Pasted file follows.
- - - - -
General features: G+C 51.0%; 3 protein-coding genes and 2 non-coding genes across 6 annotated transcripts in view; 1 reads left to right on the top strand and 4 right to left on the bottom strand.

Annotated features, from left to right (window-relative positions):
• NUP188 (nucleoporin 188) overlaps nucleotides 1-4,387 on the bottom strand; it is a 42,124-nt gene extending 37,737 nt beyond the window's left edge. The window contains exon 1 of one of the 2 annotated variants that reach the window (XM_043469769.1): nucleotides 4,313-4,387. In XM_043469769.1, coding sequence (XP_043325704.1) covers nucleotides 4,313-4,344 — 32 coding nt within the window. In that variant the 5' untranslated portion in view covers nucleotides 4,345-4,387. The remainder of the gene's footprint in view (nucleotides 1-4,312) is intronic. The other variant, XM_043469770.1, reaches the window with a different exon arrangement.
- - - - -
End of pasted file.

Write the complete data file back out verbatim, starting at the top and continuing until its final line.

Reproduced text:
General features: G+C 51.0%; 3 protein-coding genes and 2 non-coding genes across 6 annotated transcripts in view; 1 reads left to right on the top strand and 4 right to left on the bottom strand.

Annotated features, from left to right (window-relative positions):
• NUP188 (nucleoporin 188) overlaps nucleotides 1-4,387 on the bottom strand; it is a 42,124-nt gene extending 37,737 nt beyond the window's left edge. The window contains exon 1 of one of the 2 annotated variants that reach the window (XM_043469769.1): nucleotides 4,313-4,387. In XM_043469769.1, coding sequence (XP_043325704.1) covers nucleotides 4,313-4,344 — 32 coding nt within the window. In that variant the 5' untranslated portion in view covers nucleotides 4,345-4,387. The remainder of the gene's footprint in view (nucleotides 1-4,312) is intronic. The other variant, XM_043469770.1, reaches the window with a different exon arrangement.